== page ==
THE 2013 legislative session is just weeks away. What do Republican leaders plan to get done, particularly with GOP supermajorities in both chambers? Speeches given Tuesday by House Speaker T.W. Shannon and Senate President Pro Tem Brian Bingman give us some insight.
Bingman, R-Sapulpa, outlined a handful of broad policy goals. But Shannon was more thematic than policy-specific, mounting a vocal defense of federalism rather than unveiling a detailed vision for legislative action.
Bingman placed workers' compensation reform on the front burner, having previously endorsed a shift to an administrative system. “Our business leaders say the number one roadblock to growing jobs and economic prosperity in Oklahoma is clear,” Bingman said. “It's a big roadblock — an adversarial, out-of-control workers' compensation system.”
He noted the current system is “inefficient, ineffective, adversarial” and “doesn't do a very good job” of helping injured workers. If lawmakers are serious about jobs and economic growth, Bingman declared, “it has to begin with meaningful, wholesale reform of our workers' compensation system.”
Those comments show a commitment to tackle one of Oklahoma's greatest economic challenges. It's a big goal worthy of a big legislative majority. Should Bingman succeed, the benefit will accrue to employers and the Oklahomans hired as a result. We salute Bingman for his leadership on this issue.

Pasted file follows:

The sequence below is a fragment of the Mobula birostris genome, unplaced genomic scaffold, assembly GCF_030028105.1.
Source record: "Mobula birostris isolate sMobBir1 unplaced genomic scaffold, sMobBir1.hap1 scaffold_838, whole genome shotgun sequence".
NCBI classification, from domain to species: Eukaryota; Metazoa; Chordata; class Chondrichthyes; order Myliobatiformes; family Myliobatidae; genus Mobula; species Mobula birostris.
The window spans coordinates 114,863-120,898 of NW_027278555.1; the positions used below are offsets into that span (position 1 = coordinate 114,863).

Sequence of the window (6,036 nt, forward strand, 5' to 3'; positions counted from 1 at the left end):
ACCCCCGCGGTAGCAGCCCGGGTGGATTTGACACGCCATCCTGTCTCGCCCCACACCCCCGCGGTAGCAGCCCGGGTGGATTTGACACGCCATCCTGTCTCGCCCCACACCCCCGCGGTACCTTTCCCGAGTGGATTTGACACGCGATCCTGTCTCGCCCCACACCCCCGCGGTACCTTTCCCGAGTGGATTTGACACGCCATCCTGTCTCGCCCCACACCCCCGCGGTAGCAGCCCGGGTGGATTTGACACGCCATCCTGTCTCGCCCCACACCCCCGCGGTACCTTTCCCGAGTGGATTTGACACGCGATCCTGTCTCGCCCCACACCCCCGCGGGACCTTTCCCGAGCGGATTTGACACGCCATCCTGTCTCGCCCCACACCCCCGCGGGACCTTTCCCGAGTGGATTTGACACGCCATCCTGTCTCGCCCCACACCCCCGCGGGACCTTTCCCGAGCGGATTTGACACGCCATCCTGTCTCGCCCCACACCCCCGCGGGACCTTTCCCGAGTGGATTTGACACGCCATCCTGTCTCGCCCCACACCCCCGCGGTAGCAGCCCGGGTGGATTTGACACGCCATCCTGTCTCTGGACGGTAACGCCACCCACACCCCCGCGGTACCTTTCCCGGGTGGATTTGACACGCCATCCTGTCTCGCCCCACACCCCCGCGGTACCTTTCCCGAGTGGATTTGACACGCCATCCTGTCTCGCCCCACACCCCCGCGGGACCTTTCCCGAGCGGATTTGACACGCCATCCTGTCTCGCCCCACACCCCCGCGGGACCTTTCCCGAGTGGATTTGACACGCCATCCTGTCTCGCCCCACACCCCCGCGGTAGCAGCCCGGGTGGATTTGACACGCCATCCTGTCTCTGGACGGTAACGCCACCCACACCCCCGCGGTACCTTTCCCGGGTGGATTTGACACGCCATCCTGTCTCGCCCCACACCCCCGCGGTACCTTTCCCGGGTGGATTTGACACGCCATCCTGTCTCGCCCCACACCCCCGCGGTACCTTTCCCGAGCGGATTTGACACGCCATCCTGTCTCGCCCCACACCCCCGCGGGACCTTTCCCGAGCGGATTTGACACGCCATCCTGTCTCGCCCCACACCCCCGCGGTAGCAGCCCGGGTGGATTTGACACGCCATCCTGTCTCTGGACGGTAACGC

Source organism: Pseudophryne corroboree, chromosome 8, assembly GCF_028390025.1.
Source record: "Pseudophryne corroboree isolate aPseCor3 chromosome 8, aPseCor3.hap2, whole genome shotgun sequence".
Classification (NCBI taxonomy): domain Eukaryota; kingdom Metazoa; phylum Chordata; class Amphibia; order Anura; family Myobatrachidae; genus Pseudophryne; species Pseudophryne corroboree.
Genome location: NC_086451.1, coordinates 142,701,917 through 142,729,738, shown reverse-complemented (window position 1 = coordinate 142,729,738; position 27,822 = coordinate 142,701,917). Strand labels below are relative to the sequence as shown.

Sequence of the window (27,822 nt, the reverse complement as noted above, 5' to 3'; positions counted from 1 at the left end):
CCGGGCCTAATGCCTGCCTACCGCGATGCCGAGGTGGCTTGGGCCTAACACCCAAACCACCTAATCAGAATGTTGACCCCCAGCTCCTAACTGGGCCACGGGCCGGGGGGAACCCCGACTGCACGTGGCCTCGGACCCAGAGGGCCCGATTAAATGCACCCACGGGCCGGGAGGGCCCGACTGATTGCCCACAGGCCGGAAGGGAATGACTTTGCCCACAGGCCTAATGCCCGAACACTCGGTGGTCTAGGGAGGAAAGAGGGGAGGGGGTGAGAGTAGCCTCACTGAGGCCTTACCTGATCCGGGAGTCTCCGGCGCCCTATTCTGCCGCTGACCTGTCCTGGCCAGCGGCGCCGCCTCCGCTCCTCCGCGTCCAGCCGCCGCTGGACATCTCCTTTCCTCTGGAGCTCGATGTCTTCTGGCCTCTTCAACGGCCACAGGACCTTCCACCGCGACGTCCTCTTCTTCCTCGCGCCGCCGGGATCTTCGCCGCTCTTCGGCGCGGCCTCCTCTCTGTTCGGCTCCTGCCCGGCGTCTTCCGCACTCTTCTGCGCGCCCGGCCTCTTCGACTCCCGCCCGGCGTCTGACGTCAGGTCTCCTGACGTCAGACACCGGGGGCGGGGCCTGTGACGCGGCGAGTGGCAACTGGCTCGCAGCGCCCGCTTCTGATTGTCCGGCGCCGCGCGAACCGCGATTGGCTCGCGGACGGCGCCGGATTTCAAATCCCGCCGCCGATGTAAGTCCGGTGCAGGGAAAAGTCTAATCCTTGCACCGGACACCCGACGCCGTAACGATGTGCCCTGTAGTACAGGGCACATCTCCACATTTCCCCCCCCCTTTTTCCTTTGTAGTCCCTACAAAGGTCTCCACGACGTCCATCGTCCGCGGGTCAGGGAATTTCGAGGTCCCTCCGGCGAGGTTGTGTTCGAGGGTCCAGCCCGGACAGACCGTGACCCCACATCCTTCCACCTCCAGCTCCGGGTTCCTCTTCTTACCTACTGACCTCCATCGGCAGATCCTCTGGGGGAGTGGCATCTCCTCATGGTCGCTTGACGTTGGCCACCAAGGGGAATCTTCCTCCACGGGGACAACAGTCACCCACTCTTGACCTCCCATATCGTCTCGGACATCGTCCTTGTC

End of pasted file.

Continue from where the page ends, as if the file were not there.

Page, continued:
He also made clear that he wouldn't be an ally of those seeking to roll back education improvements, vowing to “remain faithful to the reforms we've passed.” As part of this mission, he urged lawmakers to “faithfully commit to narrowly targeting increased dollars to fund historic education reforms” and ensure additional school appropriations go to the classroom.
This may disappoint those hostile to graduation tests, A-F grading of schools and reading standards that end social promotion of third-graders, but it's good news for the children of the state. Bingman clearly understands that both education reform and funding are important; that how you spend money is as important as how much you spend.